How can surfing boost conservation? What’s below the surface of estuaries? Will the ʻaeʻo (Hawaiian Stilt) recover with better nesting habitats?
The answers lie within three master’s degree presentations, this and next week – all online and all free – so pull up your calendar and don’t miss:
Enhancing the Role of Surfing in Biodiversity Conservation and Community Development in Indonesia
Wednesday, November 18, 3:30 p.m.
Cameron Ogden-Fung, MS candidate
Dr. Mehana Vaughan (chair)
“As a surfer and marine conservationist, I’m excited to explore the potential to harness the value of surfing resources and the surfing community to protect coastal environments and strengthen community development in Indonesia,” says Cameron. “It will be interesting to see how this new conservation approach can be expanded to Hawaiʻi and other global surf destinations.”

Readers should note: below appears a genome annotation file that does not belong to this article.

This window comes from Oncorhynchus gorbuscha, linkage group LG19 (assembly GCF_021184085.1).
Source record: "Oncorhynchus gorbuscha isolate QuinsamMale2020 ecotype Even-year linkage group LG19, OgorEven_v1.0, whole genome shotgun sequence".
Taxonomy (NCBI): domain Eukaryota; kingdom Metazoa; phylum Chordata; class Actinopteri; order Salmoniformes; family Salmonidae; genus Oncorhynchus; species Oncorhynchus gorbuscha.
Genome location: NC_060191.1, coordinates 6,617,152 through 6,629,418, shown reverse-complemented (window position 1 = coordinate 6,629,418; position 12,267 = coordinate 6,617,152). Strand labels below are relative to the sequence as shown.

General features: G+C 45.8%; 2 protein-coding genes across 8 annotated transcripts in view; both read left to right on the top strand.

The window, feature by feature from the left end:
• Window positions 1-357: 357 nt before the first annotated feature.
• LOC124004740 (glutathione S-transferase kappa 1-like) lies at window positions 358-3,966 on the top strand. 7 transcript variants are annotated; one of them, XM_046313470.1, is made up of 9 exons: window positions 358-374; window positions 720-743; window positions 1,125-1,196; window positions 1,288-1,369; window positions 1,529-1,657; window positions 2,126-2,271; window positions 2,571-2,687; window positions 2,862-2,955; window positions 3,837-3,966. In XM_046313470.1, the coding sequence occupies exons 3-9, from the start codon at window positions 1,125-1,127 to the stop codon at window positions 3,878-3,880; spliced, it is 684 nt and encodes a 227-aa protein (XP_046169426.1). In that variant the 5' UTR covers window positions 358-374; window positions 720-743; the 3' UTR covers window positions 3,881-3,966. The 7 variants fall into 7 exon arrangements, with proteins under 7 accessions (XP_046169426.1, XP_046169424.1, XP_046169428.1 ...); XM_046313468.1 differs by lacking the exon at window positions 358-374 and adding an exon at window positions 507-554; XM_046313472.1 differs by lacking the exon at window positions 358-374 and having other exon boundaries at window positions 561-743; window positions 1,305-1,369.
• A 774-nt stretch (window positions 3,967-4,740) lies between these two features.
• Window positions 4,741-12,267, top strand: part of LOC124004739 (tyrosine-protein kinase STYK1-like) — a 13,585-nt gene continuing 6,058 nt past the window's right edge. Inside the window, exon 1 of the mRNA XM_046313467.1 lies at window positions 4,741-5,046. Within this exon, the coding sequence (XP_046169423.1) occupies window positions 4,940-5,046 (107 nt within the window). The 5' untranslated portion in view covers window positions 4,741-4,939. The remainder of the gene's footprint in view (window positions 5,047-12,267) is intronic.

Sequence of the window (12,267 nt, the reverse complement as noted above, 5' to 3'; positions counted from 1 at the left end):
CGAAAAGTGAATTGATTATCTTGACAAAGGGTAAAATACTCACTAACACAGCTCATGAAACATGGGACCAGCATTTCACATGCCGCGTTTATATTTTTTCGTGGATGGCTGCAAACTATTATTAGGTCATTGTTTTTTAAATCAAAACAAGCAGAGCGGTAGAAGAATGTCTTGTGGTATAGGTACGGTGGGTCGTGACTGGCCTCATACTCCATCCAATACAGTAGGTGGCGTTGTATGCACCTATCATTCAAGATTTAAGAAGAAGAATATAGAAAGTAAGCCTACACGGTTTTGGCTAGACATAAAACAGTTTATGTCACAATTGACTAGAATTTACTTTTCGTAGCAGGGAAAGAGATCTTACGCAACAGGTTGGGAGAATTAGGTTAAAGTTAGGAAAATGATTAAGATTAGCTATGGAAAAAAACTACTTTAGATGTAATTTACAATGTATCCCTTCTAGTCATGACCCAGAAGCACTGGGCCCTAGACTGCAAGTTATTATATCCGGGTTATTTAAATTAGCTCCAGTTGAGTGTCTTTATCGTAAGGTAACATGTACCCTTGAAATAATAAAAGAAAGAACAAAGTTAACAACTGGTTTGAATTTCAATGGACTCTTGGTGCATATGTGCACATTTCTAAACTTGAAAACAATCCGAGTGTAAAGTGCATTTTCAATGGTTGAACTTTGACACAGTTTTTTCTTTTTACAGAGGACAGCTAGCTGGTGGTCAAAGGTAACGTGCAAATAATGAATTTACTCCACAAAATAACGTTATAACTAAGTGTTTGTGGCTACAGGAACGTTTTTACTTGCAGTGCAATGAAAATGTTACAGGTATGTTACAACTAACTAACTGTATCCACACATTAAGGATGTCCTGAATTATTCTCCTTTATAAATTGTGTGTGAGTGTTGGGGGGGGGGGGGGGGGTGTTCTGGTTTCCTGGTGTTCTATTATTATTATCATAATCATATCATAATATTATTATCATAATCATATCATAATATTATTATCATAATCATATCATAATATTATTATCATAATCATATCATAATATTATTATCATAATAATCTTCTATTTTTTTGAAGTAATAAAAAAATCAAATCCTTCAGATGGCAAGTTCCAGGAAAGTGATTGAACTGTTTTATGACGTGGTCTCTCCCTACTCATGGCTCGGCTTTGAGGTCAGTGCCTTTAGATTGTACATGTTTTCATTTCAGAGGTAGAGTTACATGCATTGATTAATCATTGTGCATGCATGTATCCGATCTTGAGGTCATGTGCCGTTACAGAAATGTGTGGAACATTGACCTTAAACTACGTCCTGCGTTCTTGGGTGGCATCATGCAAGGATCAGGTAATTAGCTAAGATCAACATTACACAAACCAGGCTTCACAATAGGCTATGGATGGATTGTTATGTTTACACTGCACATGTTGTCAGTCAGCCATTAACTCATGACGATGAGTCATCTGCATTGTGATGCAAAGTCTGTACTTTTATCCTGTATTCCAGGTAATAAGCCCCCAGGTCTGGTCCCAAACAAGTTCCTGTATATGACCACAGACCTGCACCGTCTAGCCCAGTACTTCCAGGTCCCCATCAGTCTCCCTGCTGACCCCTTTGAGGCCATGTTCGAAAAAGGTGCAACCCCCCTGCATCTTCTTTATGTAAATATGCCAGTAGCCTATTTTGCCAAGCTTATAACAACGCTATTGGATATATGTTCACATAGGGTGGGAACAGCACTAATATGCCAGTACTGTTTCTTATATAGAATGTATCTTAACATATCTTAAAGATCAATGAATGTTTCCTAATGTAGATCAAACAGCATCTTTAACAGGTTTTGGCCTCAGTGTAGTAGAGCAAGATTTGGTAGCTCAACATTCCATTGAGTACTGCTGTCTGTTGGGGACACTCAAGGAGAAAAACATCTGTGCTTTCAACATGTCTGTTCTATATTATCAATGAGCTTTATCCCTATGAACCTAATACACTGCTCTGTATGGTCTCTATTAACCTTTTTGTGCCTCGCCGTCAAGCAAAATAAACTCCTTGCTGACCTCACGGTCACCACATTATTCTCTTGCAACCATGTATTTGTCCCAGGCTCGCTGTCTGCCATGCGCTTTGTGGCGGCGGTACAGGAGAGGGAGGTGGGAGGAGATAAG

Biodiversity of Estuarine Species: Comparing Multi-depth eDNA Sampling to Four Traditional Sampling Gears
Monday, November 23, 1:00 p.m.
Aurelia Gonzalez, MS candidate
Dr. Yin-Phan Tsang (chair)
“This study found that sampling multiple locations in an estuarine water column offers a more efficient means of capturing rare species than extended sampling at surface waters,” says Aurelia
ʻAeʻo (Hawaiian Stilt) Reproductive Success, Juvenile Prey Availability, Home Range, and Survival
Tuesday, November 24, 8:00 a.m.
Jessica Idle, MS candidate
Dr. Melissa Price (chair)
“Given that ʻaeʻo experience lower survival rates during their first two months of life, this study will evaluate ʻaeʻo survival and reproduction from nesting through the juvenile stage to inform conservation management actions,” says Jessica.